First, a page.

At Cargill, the business says they are committed to providing sustainable, ethically sourced cocoa and chocolate. They believe that creating lasting benefits for cocoa farmers and their communities goes hand-in-hand with their business success – and the success of their partners across the cocoa value chain. Working together, they are confident they can achieve a thriving cocoa sector for generations to come.
Taco Terheijden, Group Sustainability Director, Cargill Cocoa & Chocolate says:
“Our efforts to achieve a more sustainable cocoa stretches back decades, to our first training workshops for cocoa farmers. We launched the Cargill Cocoa Promise in 2012 as a formal, future-looking and action-oriented framework for our global sustainability activities, building on 10 years of experience in the field with farmers and farmer organisations.
Through the Cargill Cocoa Promise, we commit to improving the lives of cocoa farmers and their communities, helping them achieve better incomes and living standards. We are focused on driving long-term solutions with our partners to benefit farmers, their communities, and natural ecosystems, while increasing transparency in the cocoa supply chain.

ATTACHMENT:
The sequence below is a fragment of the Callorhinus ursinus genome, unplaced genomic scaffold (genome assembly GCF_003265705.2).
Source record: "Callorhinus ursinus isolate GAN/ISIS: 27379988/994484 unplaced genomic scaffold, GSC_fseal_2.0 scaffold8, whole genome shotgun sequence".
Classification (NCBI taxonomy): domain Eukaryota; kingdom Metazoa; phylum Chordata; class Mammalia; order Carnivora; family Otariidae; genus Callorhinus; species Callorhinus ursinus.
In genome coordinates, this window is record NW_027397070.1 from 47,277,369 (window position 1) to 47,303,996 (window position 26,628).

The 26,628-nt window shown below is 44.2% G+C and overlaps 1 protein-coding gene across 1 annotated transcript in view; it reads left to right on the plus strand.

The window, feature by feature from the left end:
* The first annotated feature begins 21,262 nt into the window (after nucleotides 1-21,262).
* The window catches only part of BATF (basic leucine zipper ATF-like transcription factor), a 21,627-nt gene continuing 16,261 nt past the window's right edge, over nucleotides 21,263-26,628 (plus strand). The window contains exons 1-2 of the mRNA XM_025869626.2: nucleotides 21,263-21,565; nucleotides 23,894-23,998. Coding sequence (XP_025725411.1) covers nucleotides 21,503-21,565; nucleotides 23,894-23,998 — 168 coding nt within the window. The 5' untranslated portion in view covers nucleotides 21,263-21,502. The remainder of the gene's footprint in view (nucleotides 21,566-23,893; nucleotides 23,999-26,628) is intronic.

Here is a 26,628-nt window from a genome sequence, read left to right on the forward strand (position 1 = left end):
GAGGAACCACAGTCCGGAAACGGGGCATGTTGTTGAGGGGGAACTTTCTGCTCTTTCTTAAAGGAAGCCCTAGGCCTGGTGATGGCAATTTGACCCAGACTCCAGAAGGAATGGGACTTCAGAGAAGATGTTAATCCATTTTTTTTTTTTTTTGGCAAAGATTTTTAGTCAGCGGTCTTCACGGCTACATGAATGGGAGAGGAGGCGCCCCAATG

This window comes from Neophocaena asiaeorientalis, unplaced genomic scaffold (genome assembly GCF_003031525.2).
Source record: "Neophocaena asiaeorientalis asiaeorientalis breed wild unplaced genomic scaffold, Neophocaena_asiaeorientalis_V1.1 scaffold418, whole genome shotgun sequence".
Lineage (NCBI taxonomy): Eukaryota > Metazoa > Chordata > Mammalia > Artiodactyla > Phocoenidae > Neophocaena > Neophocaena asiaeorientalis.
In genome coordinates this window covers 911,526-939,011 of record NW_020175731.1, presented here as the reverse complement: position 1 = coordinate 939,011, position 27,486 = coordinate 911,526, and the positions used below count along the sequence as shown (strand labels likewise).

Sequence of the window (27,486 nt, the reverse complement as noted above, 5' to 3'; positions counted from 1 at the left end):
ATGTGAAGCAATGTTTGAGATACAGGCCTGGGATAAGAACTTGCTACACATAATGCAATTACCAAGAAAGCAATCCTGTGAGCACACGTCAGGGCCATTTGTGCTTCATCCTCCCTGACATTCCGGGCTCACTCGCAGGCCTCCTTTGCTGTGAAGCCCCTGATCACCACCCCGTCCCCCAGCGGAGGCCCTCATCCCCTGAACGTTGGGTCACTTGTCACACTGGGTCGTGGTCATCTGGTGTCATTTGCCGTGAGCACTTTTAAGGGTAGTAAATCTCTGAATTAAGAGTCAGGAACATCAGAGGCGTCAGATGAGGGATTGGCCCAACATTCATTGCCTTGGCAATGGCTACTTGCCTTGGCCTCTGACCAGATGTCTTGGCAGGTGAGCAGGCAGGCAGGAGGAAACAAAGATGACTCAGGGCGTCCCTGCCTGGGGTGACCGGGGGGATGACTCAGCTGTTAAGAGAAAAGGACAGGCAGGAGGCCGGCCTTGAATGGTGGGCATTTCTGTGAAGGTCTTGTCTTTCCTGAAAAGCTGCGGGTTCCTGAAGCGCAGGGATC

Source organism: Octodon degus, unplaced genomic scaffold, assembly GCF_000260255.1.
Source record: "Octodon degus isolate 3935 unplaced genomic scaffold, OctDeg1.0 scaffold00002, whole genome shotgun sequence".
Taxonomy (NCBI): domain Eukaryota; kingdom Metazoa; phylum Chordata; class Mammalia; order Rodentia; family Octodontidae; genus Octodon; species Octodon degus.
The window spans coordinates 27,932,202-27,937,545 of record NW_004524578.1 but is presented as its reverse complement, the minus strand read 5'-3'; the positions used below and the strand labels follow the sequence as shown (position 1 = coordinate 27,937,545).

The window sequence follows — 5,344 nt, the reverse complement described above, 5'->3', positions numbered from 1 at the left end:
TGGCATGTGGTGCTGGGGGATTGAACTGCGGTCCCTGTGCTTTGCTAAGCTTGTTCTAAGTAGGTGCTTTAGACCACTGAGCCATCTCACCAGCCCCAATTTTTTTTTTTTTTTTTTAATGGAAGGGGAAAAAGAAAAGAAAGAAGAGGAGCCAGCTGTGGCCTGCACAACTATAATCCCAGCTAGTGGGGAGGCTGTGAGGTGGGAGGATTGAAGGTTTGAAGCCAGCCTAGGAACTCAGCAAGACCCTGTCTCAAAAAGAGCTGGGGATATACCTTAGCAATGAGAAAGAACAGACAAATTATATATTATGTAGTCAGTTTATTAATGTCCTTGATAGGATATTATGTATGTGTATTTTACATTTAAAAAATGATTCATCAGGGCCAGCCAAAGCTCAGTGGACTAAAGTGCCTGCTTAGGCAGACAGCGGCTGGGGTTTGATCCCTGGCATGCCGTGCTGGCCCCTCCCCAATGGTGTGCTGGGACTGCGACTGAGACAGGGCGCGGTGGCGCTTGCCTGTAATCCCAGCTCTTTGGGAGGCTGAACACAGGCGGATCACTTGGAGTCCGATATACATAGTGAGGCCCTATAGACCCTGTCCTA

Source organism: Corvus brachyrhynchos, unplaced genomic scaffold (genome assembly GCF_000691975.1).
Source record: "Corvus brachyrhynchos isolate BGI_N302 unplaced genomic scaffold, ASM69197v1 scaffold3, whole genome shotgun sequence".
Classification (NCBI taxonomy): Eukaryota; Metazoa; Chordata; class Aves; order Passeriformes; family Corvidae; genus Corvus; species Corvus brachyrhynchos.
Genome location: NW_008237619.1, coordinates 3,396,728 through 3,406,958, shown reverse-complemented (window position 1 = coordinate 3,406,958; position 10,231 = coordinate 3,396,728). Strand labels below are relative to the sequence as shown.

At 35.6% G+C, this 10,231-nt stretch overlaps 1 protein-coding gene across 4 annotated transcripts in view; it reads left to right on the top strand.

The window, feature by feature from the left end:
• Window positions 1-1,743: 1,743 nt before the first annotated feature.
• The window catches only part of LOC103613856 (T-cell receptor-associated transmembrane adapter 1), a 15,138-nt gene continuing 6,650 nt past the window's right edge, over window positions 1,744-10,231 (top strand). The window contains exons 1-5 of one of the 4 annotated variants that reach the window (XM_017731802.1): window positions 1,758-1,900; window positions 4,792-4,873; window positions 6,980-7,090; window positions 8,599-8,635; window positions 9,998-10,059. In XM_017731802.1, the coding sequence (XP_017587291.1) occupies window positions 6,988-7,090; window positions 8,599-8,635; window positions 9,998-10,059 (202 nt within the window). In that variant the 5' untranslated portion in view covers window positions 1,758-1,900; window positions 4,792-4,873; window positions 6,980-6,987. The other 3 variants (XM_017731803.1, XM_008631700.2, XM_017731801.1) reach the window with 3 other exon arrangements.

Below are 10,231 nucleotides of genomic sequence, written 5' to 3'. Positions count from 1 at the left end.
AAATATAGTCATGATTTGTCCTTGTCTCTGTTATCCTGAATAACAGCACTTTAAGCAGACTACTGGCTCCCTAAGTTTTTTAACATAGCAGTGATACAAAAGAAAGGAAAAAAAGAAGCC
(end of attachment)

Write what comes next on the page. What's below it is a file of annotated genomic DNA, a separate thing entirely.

Farmer training programs remain a critical part of the Cargill Cocoa Promise. All 210,000 cocoa farmers in our direct supply chain have received training on Good Agricultural Practices; 58% have benefited from one-on-one coaching.
We’re also working to create stronger, more resilient cocoa-farming communities. Together with our partners, we are implementing community-driven initiatives to enhance women’s economic opportunities, increase access to education and improve health and nutrition. To date, we’ve reached nearly 2,500 communities with these critical programs.
Eliminating child labour is another key priority. While we have more than doubled our child labour monitoring and remediation systems, work remains to achieve our goal of ending child labour in our supply chain by 2025.
We’ve also significantly scaled forest protection and reforestation efforts. This includes farm mapping against deforestation and distributing more than 330,000 multi-purpose trees for on-farm planting. As part of this effort, we’ve partnered with PUR Projet to introduce agroforestry as a way to regenerate the ecosystems cocoa farmers depend upon and diversify farm incomes through fruit and timber sales.